Laura Gutierrez and Connor Walsh in Gutierrez’s BARE at Nicole Longnecker Gallery. Photo by Brad Barber.
Laura Gutierrez at Nicole Longnecker Gallery
Looking around at the crowd that had gathered to see Laura Gutierrez’s BARE at Nicole Longnecker Gallery, I couldn’t help wondering, “Where are these performers going to dance?” It’s as if 50 people were hanging around on stage before the show started.
My fears dissipated when a single file line of dancers—the wonderful Catalina Alexandra, Jacquelyne Boe, Danielle Garza and Jamie Williams—started walking straight toward the thickest part of the crowd. Alexandra led the pack with her intense gaze indicating in the most direct modern dance speak, “Please, move out of my way.” So within the first few moments of the Group section of BARE, it was clear who was running the space.
When the audience first parted to let the dancers through, I realized we were complicit in BARE, as these exacting performers never once let the presence of a mass of people sharing their space seem like a hindrance. In fact, the dancers seemed to relish bolting through bodies, generating giggles from the crowd here and there. After a while, I started to see the haphazard scattering of the audience as a potent contrast to Gutierrez’s cleanly formed choreography. At times, the audience seemed like billiard balls on a pool table darting out of the way of a charging white ball.
Gutierrez maximized the design of the gallery, using the long hallway as a focal point, the nook near the back as a place for unison and cohesion and the front windows as a place for sculptural exploration as the dancers tried to squeeze themselves into the window frames. (Some disclosure: I connected Gutierrez to Nicole Longnecker Gallery, in part because I knew she would flourish in an architecturally complicated environment.) Dancing in a gallery is nothing new, but it’s rare to see this amount of consideration of the specific environment. The gallery itself, along with audience, had a presence in the event. In addition, Gutierrez’s movement choices took into consideration the other elements, from roaming viewers to the art on the wall.
Influenced by Merce Cunningham and her work with Jonah Bokaer, Gutierrez is defining her own choreographic voice in BARE, and it mostly definitely doesn’t happen on a traditional stage. She’s interested in how a straight line of a dancers echoes a wall. She’s not afraid of stillness, silence and the power of shape without action. A circle of a foot, a turn of a palm and a re-adjustment of hip placement are just a few of the snazzy details she peppered her dances with, all of which draw the eye and interest to the body as an compelling object.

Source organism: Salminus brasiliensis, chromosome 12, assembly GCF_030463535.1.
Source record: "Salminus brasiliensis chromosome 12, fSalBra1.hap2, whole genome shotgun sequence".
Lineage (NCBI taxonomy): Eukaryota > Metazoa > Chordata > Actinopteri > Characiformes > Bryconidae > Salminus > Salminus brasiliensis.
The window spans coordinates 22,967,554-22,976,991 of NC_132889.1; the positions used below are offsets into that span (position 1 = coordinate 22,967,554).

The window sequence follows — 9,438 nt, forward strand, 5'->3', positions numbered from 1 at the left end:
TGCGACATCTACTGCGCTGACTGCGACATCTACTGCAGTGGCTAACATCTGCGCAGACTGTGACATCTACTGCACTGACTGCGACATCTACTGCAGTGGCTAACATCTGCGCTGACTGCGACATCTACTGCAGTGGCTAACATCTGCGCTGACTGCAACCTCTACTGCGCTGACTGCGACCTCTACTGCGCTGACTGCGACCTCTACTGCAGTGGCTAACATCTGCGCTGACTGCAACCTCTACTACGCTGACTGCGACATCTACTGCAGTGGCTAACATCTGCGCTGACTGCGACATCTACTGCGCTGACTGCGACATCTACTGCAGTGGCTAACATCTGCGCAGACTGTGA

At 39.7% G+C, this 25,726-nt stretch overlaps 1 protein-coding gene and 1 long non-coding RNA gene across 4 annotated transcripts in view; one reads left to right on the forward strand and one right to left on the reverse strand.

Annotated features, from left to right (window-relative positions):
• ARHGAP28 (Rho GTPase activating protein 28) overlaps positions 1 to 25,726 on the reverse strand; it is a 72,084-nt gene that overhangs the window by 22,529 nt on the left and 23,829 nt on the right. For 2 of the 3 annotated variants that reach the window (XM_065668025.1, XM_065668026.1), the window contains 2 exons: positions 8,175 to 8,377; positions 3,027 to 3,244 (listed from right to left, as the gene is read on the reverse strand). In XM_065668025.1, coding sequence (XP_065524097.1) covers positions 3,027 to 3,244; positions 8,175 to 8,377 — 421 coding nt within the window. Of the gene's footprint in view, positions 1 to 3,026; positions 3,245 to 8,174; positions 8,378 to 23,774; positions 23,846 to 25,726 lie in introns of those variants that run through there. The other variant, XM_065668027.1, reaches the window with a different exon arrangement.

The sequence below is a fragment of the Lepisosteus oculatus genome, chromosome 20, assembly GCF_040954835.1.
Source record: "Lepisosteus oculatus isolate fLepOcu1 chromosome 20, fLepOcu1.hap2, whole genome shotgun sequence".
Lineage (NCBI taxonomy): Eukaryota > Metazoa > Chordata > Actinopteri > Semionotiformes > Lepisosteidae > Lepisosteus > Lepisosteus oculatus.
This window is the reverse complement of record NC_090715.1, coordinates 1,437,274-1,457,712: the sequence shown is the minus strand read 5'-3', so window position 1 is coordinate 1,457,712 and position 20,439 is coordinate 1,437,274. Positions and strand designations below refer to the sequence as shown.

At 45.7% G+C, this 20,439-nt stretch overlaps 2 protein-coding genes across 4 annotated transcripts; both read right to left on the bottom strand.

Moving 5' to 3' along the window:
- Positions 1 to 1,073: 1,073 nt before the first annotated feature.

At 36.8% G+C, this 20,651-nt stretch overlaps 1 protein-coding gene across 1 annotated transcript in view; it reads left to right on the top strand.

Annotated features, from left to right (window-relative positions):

But it’s in the floorplay where Gutierrez really shows her strengths as a dance maker. Utilizing the slipperiness of the concrete floor, the unique vantage point of the audience’s ability to easily look down (floor work can be lost on stage due to sight lines) and the power of perfectly timed unison, Gutierrez crafts finely sculpted lines, rich with dynamic surprises. Small shifts in position of a limb are contrasted with large sweeping gestures that again ask the audience to be aware that the floorspace is now a volatile space.
Gutierrez’s duet with Houston Ballet principal Connor Walsh seemed cut from the same exacting cloth as the earlier work, but added in the structure of a duet. As Gutierrez was named one of “25 to Watch” by Dance Magazine in 2014, Walsh, a Pointe Magazine 2014 Stand Out, it’s no wonder they are well matched. Although Gutierrez is firmly rooted in post post modern and Walsh in classical ballet, they are both known for their precise and measured dancing. Walsh’s razor sharp lines, steadied graze and technical exactitude fit well with Gutierrez’s no frills style. There isn’t an extra movement anywhere.
By the time the duet was underway, the audience knew the rules, watch but watch where you are going, too. Again Gutierrez juxtaposed abstract linear gestures with moments of intense connection, setting up a tension of a contest of sorts, the most primal of which happened when they were crouched on either end of the gallery in a ready to spring position. Whether Walsh was throwing Gutierrez down his back or in a tight handhold on the floor, their ambiguous magnetism prevailed.
A disciplined use of flow versus shape formed the heart of BARE. A minimalist at heart, Gutierrez punctuates her dances with moments of human connection and the fact that she lets us walk around her dances soften what might be considered an austere edge. The choice of silence for both sections of BARE was a solid one, which allowed the ambient sounds from the nearby Music Box Theatre and traffic to flow in and out of our attention with an eerie quality.
BARE is a huge step for this rising young Texas choreographer. I only wonder where the audience and her fine dancers will share space again next.